Go Away: Leyton Orient

A red double decker London bus; on the front is the number 55 and the destination 'Leyton'. The bus is on a red background

As cranes tower over the city as far as you can see and luxury apartments are demolished to make way for even more luxury apartments, the centre of London ceases to be a city in its own right, one where people actually live, and instead evolves into a cross between an old boys club and a duty free lounge. But whilst London becomes anywhere, Leyton is very much London.

Terraced houses and council estates, bombed in the Blitz, stripped of industry under Thatcher, peppered by African supermarkets and Caribbean barbers, and with craft beer options and coffee shops, it is as East London as East London gets. In 2012 the Olympic Games pitched up across the other side of the River Lea, bringing a prosperous future of regeneration and legacy to Leyton. And who knows, maybe some time soon that’ll begin. Apparently the presence of the Olympics did bring new ‘street furniture’ to Leyton so if you see a fridge in a front yard, or a sofa in a back alley, remember, Seb Coe did that.

The railways transformed Leyton from a quiet parish to part of the wider city and in the years between the World Wars it thrived off the back of its key industries. Rail? Ironworks? No, Thermos and neckties. Hard to believe an area can be kept solvent by people who liked to keep up appearances and enjoy a hot cup of tea at any time, but then equally, is there anything more British?

Although synonymous with the area, Leyton Orient didn’t pitch up in this part of London until the 1930s as like most London residents they moved around a bit initially, enduring some awful houseshares; apparently QPR always leave washing up in the sink, and you don’t want to know about what West Ham would do with the milk. Anyway, Orient initially spent 34 years in Clapton until 1930, then edged closer to Leyton by playing at Lea Bridge Road for six years, before finally committing to Leyton in 1936.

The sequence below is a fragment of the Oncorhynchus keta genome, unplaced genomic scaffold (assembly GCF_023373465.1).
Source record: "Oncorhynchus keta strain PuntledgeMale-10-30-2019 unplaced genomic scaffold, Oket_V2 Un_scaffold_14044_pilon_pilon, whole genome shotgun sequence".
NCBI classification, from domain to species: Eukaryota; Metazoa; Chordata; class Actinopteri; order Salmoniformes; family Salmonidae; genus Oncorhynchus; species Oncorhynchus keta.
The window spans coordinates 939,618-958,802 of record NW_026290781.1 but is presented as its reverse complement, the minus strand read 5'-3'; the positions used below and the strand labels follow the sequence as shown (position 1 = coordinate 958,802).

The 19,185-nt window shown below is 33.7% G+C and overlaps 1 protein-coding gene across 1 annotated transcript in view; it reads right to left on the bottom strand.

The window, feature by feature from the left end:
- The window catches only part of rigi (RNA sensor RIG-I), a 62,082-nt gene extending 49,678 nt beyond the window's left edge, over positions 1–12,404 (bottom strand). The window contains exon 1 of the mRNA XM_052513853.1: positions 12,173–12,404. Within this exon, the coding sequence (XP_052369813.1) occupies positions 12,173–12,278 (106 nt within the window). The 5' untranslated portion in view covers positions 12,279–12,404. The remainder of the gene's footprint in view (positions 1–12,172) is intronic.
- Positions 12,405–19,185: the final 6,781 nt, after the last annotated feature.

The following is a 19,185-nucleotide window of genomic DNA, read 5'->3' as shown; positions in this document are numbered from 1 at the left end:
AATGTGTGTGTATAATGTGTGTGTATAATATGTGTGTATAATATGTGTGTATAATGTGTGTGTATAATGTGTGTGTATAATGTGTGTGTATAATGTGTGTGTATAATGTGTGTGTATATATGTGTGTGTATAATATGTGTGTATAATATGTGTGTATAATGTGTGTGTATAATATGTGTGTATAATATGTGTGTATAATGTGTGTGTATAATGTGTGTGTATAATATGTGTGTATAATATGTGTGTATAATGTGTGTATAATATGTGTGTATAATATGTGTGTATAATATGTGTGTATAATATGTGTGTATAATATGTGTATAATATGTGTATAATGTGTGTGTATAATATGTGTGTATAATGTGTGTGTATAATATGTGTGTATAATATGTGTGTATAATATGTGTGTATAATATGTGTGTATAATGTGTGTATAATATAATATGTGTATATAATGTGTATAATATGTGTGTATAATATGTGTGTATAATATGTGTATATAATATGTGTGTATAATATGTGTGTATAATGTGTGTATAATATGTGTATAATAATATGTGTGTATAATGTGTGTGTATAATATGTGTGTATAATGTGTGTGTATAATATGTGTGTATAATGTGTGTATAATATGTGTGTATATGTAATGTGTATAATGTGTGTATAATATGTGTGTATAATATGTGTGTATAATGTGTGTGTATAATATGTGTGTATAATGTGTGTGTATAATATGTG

It’s believed the name Orient was chosen at the behest of player, Jack R Dearing, who was an employee of the Orient Steam Navigation Company. Suppose we can be thankful that Albert Jenkins didn’t insist on calling us Doncaster Great Northern, but not as thankful as Sheffield Wednesday must be that their founder, Arthur Rowbotham-Smythe, didn’t insist on naming the club after his employers at the Heeley Sewage Works.

What’s it famous for?

If you find your way to Leyton easily then you can thank one of its most famous sons. Harry Beck, designer of the iconic London Underground map could be found in Leyton as a lad, or perhaps he couldn’t, given how hard it was to navigate the Tube before his revolutionary design.

Iron Maiden were formed in Leyton in 1975, sharing a spectrum of musical talent from the town that also includes early hiphop act Gunshot, and Bobby Crush. If you’re wondering who Bobby Crush is kids, he was the 1970s equivalent of Rylan; only where Rylan broke out from initial TV talent show success by partnering his singing with a polished yet personal and self deprecating presenting style, Bobby just had a piano and a camera-friendly range of winks. They were simpler times, the 1970s.

How to blend in

Navigate with ease, wear a tie to any occasion, play the piano as if you may be having a mini stroke, complain about gentrification whilst drinking a £7 pint, and enjoy food from any nation you care to think of.

What’s the stadium like?

I like Brisbane Road. It’s got four stands and proper floodlights and has been enhanced and modernised without being left completely unrecognisable from what it was before. Think more Demi Moore than Simon Cowell.

Though three of the stands date from this century, the old East Stand, where you’ll be sitting as away fans, is approaching its 70th year. According to The Football Ground Guide this stand has ‘an interesting gable on its roof which has ‘Leyton Orient’ proudly emblazoned across it and gives a nice link to the club’s history’. Hardly Anecdote of the Year is it? Remind us never to get stuck talking to the writer of The Football Ground Guide at a party.

In the corners between its stands, Brisbane Road famously boasts blocks of modern flats, constructed to help fund the redevelopment of the ground. So if the game isn’t up to much, you can always shout over and ask the couple in 317 to stick Homes Under the Hammer on.

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